The

`blocksPerRead`

argument is ignored if run locally using R Client. Learn more...

```
# Large Data Tree Models
bigDataDir <- "C:/MRS/Data"
sampleAirData <- file.path(bigDataDir, "AirOnTime7Pct.xdf")
airlineForest <- rxDForest(ArrDel15 ~ CRSDepTime + DayOfWeek,
data = sampleAirData, blocksPerRead = 30, maxDepth = 5,
nTree=20, mTry=2, method="class", seed = 8)
```

Yields the following:

```
airlineForest
Call:
rxDForest(formula = ArrDel15 ~ CRSDepTime + DayOfWeek, data = sampleAirData,
method = "class", maxDepth = 5, nTree = 20, mTry = 2, seed = 8,
blocksPerRead = 30)
Type of decision forest: class
Number of trees: 20
No. of variables tried at each split: 2
OOB estimate of error rate: 20.01%
Confusion matrix:
Predicted
ArrDel15 FALSE TRUE class.error
FALSE 8147274 0 0
TRUE 2037941 0 1
```

One problem with this model is that it predicts all flights to be on time. As we iterate over this model, we'll remove this limitation.

Looking at the fitted object’s forest component, we see that a number of the fitted trees do not split at all:

```
airlineForest$forest
[[1]]
Number of valid observations: 6440007
Number of missing observations: 3959748
Tree representation:
n= 10186709
node), split, n, loss, yval, (yprob)
* denotes terminal node
1) root 10186709 2038302 FALSE (0.7999057 0.2000943) *
[[2]]
Number of valid observations: 6440530
Number of missing observations: 3959225
Tree representation:
n= 10186445
node), split, n, loss, yval, (yprob)
* denotes terminal node
1) root 10186445 2038249 FALSE (0.7999057 0.2000943) *
[[3]]
...
[[6]]
Number of valid observations: 6439485
Number of missing observations: 3960270
Tree representation:
n= 10186656
node), split, n, loss, yval, (yprob)
* denotes terminal node
1) root 10186656 2038291 FALSE (0.7999057 0.2000943) *
[[7]]
Number of valid observations: 6439307
Number of missing observations: 3960448
Tree representation:
n= 10186499
node), split, n, loss, yval, (yprob)
* denotes terminal node
1) root 10186499 2038260 FALSE (0.7999057 0.2000943) *
. . .
```

This may well be because our response is extremely unbalanced--that is, the percentage of flights that are late by 15 minutes or more is quite small. We can tune the fit by providing a *loss matrix*, which allows us to penalize certain predictions in favor of others. You specify the loss matrix using the parms argument, which takes a list with named components. The loss component is specified as either a matrix, or equivalently, a vector that can be coerced to a matrix. In the binary classification case, it can be useful to start with a loss matrix with a penalty roughly equivalent to the ratio of the two classes. So, in our case we know that the on-time flights outnumber the late flights approximately 4 to 1:

```
airlineForest2 <- rxDForest(ArrDel15 ~ CRSDepTime + DayOfWeek,
data = sampleAirData, blocksPerRead = 30, maxDepth = 5, seed = 8,
nTree=20, mTry=2, method="class", parms=list(loss=c(0,4,1,0)))
Call:
rxDForest(formula = ArrDel15 ~ CRSDepTime + DayOfWeek, data = sampleAirData,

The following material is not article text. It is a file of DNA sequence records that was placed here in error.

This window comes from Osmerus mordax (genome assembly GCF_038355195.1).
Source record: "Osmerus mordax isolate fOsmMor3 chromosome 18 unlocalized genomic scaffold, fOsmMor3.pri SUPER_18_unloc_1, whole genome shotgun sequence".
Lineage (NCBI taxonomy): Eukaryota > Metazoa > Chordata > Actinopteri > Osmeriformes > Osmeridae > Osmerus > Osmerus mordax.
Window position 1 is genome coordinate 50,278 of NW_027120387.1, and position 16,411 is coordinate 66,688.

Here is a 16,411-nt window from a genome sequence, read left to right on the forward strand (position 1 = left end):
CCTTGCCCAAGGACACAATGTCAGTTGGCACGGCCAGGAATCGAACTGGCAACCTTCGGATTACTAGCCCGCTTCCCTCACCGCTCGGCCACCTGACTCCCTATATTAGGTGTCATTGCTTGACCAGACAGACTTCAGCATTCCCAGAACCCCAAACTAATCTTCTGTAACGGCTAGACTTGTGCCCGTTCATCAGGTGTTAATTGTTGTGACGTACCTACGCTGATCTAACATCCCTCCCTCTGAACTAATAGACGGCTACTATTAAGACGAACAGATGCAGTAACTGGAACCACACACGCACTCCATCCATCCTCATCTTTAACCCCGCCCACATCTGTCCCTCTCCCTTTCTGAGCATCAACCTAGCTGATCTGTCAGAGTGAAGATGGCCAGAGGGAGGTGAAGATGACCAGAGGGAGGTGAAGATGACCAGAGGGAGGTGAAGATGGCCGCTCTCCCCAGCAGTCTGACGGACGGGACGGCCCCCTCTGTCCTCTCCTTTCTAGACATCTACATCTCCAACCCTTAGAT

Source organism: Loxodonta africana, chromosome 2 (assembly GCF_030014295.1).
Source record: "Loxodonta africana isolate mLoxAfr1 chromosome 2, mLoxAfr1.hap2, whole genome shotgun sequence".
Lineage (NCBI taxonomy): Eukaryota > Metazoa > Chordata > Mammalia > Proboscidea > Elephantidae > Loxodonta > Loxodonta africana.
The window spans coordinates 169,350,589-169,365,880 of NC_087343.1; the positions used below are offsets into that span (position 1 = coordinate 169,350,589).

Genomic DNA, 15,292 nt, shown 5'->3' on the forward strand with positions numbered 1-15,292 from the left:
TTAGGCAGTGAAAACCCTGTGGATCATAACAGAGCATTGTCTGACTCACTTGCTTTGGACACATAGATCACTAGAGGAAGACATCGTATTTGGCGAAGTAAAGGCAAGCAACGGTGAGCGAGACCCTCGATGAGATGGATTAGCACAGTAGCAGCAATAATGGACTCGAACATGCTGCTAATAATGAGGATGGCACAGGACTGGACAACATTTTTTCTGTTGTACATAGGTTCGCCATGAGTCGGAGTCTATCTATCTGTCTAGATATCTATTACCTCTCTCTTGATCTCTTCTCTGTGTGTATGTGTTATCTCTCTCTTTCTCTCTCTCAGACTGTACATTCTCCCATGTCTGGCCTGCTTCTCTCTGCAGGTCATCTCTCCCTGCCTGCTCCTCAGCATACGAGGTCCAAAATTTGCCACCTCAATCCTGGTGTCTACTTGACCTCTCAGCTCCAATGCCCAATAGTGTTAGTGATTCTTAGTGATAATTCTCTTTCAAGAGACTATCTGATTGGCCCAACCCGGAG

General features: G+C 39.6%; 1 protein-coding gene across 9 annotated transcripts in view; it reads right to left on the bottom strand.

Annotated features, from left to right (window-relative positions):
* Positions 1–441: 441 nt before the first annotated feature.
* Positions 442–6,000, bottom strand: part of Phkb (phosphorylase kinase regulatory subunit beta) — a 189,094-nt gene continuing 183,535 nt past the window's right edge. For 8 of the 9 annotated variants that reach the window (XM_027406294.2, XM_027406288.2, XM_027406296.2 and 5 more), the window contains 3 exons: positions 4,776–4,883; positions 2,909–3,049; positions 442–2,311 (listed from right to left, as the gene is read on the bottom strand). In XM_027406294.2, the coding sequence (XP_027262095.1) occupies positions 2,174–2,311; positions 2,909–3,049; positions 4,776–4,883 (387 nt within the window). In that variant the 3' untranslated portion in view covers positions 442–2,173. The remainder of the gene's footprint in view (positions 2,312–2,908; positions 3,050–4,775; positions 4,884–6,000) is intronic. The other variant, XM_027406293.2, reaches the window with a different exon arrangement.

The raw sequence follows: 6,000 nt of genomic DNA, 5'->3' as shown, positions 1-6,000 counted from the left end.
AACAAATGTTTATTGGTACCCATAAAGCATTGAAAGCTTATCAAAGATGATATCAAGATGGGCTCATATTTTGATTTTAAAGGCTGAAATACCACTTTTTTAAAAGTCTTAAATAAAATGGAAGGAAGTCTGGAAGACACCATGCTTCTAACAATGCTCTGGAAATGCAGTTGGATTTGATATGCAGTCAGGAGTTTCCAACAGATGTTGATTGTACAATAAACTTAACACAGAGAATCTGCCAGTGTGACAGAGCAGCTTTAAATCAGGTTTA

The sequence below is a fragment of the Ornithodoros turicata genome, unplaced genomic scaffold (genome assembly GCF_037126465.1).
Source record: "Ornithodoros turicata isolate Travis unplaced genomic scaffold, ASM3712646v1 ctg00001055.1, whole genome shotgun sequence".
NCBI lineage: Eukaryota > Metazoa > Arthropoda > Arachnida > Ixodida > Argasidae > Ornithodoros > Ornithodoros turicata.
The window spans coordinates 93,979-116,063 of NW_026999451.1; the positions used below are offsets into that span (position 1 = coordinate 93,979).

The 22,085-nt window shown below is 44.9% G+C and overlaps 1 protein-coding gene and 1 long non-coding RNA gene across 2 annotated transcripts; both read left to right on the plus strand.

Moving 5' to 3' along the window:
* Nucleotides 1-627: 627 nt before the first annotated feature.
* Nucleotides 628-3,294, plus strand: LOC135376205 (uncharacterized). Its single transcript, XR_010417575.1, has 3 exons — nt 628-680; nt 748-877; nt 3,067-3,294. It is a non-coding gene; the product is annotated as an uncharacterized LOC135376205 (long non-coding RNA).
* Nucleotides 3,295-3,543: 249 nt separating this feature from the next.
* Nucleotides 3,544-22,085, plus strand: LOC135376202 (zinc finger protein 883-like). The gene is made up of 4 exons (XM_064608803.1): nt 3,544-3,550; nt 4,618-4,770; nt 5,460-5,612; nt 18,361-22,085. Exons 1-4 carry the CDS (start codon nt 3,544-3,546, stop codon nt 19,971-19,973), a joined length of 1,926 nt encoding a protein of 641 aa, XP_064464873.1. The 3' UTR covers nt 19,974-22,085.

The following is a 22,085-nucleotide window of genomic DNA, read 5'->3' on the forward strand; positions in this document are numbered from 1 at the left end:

method = "class", parms = list(loss = c(0, 4, 1, 0)), maxDepth = 5,
nTree = 20, mTry = 2, seed = 8, blocksPerRead = 30)
Type of decision forest: class
Number of trees: 20
No. of variables tried at each split: 2
OOB estimate of error rate: 42.27%
Confusion matrix:
Predicted
ArrDel15 FALSE TRUE class.error
FALSE 4719374 3427900 0.420742
TRUE 877680 1160261 0.430670
```

This model no longer predicts all flights as on time, but now over-predicts late flights. Adjusting the loss matrix again, this time reducing the penalty, yields the following output:

```
Call:
rxDForest(formula = ArrDel15 ~ CRSDepTime + DayOfWeek, data = sampleAirData,
method = "class", parms = list(loss = c(0, 3, 1, 0)), maxDepth = 5,
nTree = 20, mTry = 2, seed = 8, blocksPerRead = 30)
Type of decision forest: class
Number of trees: 20
No. of variables tried at each split: 2
OOB estimate of error rate: 30.15%
Confusion matrix:
Predicted
ArrDel15 FALSE TRUE class.error
FALSE 6465439 1681835 0.2064292
TRUE 1389092 648849 0.6816154
```

### Controlling the Model Fit

The *rxDForest* function has a number of options for controlling the model fit. Most of these control parameters are identical to the same controls in *rxDTree*. A full listing of these options can be found in the *rxDForest* help file, but the following have been found in our testing to be the most useful at controlling the time required to fit a model with *rxDForest*:

*maxDepth*: sets the maximum depth of any node of the tree. Computations grow rapidly more expensive as the depth increases, so we recommend a maxDepth of 10 to 15.*maxNumBins*: controls the maximum number of bins used for each variable. Managing the number of bins is important in controlling memory usage. The default is to use the larger of 101 and the square root of the number of observations for small to moderate size data sets (up to about one million observations), but for larger sets to use 1001 bins. For small data sets with continuous predictors, you may find that you need to increase the*maxNumBins*to obtain models that resemble those from rpart.*minSplit*,*minBucket*: determine how many observations must be in a node before a split is attempted (*minSplit*) and how many must remain in a terminal node (*minBucket*).